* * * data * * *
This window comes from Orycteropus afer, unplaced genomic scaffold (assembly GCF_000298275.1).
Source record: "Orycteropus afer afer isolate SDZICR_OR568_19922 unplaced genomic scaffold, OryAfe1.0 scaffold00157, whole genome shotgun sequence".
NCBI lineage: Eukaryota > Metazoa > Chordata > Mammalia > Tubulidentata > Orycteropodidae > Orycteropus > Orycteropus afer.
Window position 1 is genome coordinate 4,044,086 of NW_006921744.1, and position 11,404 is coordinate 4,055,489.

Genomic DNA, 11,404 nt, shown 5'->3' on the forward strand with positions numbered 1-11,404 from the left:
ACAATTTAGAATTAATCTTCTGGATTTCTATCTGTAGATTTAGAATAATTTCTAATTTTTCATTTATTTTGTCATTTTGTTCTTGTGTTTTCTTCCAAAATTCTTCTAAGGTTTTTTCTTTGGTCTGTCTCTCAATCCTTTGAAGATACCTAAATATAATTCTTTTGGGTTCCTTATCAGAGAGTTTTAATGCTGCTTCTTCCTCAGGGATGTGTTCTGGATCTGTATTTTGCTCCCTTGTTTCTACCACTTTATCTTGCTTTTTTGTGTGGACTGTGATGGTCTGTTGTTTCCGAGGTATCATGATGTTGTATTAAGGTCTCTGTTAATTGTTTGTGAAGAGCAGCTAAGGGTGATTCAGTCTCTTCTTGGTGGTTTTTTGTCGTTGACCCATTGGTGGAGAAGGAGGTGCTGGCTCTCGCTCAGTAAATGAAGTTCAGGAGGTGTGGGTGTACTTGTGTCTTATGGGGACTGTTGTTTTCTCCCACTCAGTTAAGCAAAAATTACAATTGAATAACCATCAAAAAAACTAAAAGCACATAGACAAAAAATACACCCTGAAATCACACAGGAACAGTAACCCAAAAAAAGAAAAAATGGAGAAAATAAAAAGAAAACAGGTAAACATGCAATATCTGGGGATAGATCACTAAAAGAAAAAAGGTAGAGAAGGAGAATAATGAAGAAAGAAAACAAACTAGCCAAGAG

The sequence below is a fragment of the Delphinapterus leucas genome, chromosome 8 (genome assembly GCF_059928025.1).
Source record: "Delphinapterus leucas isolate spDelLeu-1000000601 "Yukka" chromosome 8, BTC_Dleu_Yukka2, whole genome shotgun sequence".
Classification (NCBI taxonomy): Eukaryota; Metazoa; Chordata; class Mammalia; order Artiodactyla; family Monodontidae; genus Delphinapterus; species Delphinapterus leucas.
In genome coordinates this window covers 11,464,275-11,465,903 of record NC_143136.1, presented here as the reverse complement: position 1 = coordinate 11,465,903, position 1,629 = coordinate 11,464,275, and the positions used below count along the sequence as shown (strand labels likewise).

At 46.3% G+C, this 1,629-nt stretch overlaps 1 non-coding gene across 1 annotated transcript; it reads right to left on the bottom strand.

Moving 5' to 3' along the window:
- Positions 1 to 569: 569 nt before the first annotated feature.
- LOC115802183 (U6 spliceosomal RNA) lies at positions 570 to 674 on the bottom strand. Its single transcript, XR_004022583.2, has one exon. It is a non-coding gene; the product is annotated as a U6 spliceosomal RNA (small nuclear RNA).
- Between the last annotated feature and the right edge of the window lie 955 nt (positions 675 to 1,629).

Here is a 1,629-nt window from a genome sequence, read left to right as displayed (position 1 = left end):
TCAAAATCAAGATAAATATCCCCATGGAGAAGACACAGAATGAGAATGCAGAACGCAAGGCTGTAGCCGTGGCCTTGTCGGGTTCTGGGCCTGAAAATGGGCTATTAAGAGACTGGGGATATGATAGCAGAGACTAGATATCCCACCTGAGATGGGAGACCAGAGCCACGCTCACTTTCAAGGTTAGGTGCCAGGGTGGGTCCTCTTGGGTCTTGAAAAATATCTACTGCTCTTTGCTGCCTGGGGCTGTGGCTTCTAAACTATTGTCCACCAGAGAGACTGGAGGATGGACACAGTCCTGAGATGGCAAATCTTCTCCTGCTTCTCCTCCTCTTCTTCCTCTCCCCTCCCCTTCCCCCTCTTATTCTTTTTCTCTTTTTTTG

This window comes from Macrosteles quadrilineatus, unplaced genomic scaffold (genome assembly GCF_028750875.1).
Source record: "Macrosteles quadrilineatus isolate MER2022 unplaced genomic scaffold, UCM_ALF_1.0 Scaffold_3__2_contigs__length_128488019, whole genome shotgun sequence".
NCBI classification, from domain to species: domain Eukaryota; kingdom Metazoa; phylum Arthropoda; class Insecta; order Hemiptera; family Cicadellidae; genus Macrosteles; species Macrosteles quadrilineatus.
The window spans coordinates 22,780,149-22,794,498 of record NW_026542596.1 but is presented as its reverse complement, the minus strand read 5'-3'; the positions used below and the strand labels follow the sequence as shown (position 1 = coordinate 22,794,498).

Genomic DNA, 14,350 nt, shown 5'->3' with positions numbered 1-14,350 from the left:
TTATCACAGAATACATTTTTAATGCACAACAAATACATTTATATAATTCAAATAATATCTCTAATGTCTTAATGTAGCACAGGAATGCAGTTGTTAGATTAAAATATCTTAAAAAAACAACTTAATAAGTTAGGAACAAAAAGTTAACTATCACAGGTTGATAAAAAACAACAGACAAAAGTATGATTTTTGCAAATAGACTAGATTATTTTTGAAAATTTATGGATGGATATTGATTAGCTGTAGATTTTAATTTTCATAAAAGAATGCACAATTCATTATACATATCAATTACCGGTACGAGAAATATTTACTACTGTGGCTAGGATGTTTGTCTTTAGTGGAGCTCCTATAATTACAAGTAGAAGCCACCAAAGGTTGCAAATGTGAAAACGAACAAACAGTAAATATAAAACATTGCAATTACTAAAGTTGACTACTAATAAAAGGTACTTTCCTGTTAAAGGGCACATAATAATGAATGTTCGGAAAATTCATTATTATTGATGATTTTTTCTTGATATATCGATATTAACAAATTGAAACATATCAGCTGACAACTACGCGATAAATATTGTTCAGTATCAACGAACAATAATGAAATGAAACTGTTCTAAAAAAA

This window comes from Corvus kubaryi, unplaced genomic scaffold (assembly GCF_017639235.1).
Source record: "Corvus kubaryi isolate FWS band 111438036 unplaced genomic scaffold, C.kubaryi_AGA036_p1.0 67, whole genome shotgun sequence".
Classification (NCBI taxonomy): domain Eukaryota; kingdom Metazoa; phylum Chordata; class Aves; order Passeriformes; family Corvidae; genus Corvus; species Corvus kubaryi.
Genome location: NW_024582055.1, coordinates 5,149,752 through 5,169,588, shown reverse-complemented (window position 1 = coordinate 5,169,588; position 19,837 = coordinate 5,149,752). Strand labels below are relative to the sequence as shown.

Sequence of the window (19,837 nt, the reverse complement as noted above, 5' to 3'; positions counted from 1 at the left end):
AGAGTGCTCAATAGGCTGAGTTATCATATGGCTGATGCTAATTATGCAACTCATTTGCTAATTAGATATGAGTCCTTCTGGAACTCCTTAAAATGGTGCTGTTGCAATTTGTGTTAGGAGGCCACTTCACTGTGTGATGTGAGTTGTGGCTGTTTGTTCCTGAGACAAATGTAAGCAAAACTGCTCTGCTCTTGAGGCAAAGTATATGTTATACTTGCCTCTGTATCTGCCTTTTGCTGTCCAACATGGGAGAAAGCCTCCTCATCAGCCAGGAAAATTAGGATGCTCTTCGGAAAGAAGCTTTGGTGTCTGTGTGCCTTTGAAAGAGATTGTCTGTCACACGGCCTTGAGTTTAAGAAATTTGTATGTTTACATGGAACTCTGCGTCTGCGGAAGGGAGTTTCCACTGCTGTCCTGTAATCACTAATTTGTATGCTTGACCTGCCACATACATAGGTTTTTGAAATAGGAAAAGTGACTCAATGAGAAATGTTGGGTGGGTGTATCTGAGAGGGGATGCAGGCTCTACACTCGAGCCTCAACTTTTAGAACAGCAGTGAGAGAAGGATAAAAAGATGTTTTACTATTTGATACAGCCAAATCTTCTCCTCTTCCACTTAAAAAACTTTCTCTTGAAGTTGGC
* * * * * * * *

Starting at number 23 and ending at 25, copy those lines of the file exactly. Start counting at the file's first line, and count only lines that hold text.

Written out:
TTATCACAGAATACATTTTTAATGCACAACAAATACATTTATATAATTCAAATAATATCTCTAATGTCTTAATGTAGCACAGGAATGCAGTTGTTAGATTAAAATATCTTAAAAAAACAACTTAATAAGTTAGGAACAAAAAGTTAACTATCACAGGTTGATAAAAAACAACAGACAAAAGTATGATTTTTGCAAATAGACTAGATTATTTTTGAAAATTTATGGATGGATATTGATTAGCTGTAGATTTTAATTTTCATAAAAGAATGCACAATTCATTATACATATCAATTACCGGTACGAGAAATATTTACTACTGTGGCTAGGATGTTTGTCTTTAGTGGAGCTCCTATAATTACAAGTAGAAGCCACCAAAGGTTGCAAATGTGAAAACGAACAAACAGTAAATATAAAACATTGCAATTACTAAAGTTGACTACTAATAAAAGGTACTTTCCTGTTAAAGGGCACATAATAATGAATGTTCGGAAAATTCATTATTATTGATGATTTTTTCTTGATATATCGATATTAACAAATTGAAACATATCAGCTGACAACTACGCGATAAATATTGTTCAGTATCAACGAACAATAATGAAATGAAACTGTTCTAAAAAAA

This window comes from Corvus kubaryi, unplaced genomic scaffold (assembly GCF_017639235.1).
Source record: "Corvus kubaryi isolate FWS band 111438036 unplaced genomic scaffold, C.kubaryi_AGA036_p1.0 67, whole genome shotgun sequence".